This book presents a comprehensive and coherent summary of techniques for enhancing the resolution and image contrast provided by far-field optical microscopes. It takes a critical look at the body of knowledge that comprises optical microscopy, compares and contrasts the various instruments, provides a clear discussion of the physical principles that underpin these techniques, and describes advances in science and medicine for which superresolution microscopes are required and are making major contributions. The text fills significant gaps that exist in other works on superresolution imaging, firstly by placing a new emphasis on the specimen, a critical component of the microscope setup, giving equal importance to the enhancement of both resolution and contrast. Secondly, it covers several topics not typically discussed in depth, such as Bessel and Airy beams, the physics of the spiral phase plate, vortex beams and singular optics, photoactivated localization microscopy (PALM), stochastic optical reconstruction microscopy (STORM), structured illumination microscopy (SIM), and light-sheet fluorescence microscopy (LSFM). Several variants of these techniques are critically discussed. Noise, optical aberrations, specimen damage, and artifacts in microscopy are also covered. The importance of validation of superresolution images with electron microscopy is stressed. Additionally, the book includes translations and discussion of seminal papers by Abbe and Helmholtz that proved to be pedagogically relevant as well as historically significant. This book is written for students, researchers, and engineers in the life sciences, medicine, biological engineering, and materials science who plan to work with or already are working with superresolution light microscopes. The volume can serve as a reference for these areas while a selected set of individual chapters can be used as a textbook for a one-semester undergraduate or first-year graduate course on superresolution microscopy. Moreover, the text provides a captivating account of curiosity, skepticism, risk-taking, innovation, and creativity in science and technology. Good scientific practice is emphasized throughout, and the author's lecture slides on responsible conduct of research are included as an online resource which will be of interest to students, course instructors, and scientists alike.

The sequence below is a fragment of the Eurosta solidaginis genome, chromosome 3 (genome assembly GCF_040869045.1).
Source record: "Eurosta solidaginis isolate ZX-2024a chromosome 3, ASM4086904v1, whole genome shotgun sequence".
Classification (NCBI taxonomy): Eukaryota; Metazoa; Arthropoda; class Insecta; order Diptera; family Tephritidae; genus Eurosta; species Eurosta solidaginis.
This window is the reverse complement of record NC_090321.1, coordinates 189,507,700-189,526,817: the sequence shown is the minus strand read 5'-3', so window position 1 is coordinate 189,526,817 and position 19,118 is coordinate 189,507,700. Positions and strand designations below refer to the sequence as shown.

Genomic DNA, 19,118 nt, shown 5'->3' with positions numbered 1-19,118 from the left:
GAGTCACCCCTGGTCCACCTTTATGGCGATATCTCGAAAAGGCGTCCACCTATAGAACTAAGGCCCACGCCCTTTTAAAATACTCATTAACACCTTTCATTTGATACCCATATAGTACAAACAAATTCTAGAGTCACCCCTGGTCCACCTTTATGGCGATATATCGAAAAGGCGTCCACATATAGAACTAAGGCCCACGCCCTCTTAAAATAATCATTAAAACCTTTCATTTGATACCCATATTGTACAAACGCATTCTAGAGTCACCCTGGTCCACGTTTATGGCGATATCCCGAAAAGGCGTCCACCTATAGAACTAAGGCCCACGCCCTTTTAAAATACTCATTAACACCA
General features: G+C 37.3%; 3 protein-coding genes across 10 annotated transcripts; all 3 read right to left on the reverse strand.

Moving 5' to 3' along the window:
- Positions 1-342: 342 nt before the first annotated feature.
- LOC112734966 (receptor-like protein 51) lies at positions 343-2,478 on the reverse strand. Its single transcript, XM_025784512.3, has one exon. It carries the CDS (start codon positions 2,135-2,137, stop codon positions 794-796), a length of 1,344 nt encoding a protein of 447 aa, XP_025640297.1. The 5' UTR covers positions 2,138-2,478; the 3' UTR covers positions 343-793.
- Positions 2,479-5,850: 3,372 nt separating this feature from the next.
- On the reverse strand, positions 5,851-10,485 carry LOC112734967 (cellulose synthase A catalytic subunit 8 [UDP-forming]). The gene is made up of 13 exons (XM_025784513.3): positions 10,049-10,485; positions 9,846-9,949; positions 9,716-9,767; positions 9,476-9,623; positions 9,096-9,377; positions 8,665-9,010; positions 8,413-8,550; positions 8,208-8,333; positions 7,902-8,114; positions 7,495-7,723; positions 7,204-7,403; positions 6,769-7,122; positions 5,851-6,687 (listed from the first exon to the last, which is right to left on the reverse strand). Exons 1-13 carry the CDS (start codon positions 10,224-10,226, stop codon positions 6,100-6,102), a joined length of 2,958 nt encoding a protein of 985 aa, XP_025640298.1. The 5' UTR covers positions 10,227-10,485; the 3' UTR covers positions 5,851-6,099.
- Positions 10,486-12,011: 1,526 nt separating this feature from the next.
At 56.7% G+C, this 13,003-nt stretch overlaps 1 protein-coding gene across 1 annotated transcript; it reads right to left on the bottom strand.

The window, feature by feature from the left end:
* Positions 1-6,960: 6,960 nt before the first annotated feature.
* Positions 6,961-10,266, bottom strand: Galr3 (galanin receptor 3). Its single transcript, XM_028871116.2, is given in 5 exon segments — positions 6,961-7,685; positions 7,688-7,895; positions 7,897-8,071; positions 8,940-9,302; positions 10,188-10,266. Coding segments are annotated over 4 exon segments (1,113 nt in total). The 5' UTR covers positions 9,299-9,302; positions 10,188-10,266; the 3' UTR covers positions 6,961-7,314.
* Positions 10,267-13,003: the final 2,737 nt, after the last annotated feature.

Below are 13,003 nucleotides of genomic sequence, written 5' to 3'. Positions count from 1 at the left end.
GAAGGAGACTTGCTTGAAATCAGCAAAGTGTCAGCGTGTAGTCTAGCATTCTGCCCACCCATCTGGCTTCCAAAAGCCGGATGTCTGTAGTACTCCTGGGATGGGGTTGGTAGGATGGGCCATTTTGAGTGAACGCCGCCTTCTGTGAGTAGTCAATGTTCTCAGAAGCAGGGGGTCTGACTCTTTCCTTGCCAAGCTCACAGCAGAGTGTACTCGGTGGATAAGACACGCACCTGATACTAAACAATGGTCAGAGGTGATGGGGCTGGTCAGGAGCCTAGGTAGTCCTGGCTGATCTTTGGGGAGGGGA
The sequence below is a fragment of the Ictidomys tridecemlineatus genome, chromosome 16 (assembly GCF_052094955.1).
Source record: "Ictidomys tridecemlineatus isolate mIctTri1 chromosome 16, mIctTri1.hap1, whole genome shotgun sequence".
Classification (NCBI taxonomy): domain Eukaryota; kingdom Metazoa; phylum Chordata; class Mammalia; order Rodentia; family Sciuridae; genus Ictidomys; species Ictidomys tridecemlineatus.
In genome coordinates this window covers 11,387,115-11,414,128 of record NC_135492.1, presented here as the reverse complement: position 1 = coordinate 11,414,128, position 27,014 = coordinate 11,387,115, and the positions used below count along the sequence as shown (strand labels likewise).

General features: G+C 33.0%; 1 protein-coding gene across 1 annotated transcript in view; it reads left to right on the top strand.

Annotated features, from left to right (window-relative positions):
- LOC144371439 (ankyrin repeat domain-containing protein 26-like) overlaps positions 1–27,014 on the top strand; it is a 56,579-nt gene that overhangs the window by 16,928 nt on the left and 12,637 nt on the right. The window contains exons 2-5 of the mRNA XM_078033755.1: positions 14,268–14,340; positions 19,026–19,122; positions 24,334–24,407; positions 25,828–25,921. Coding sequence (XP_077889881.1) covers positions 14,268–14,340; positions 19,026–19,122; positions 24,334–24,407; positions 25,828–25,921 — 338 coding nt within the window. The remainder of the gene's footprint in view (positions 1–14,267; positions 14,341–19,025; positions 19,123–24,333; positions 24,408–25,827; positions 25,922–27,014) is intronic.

Metabolomics and proteomics allow deep insights into the chemistry and physiology of biological systems. This book expounds open-source programs, platforms and programming tools for analysing metabolomics and proteomics mass spectrometry data. In contrast to commercial software, open-source software is created by the academic community, which facilitates the direct interaction between users and developers and accelerates the implementation of new concepts and ideas. The first section of the book covers the basics of mass spectrometry, experimental strategies, data operations, the open-source philosophy, metabolomics, proteomics and statistics/ data mining. In the second section, active programmers and users describe available software packages. Included tutorials, datasets and code examples can be used for training and for building custom workflows. Finally, every reader is invited to participate in the open science movement.
This updated and revised edition of a classic work provides a summary of methods for numerical computation of high resolution conventional and scanning transmission electron microscope images. At the limits of resolution, image artifacts due to the instrument and the specimen interaction can complicate image interpretation. Image calculations can help the user to interpret and understand high resolution information in recorded electron micrographs. The book contains expanded sections on aberration correction, including a detailed discussion of higher order (multipole) aberrations and their effect on high resolution imaging, new imaging modes such as ABF (annular bright field), and the latest developments in parallel processing using GPUs (graphic processing units), as well as updated references. Beginning and experienced users at the advanced undergraduate or graduate level will find the book to be a unique and essential guide to the theory and methods of computation in electron microscopy.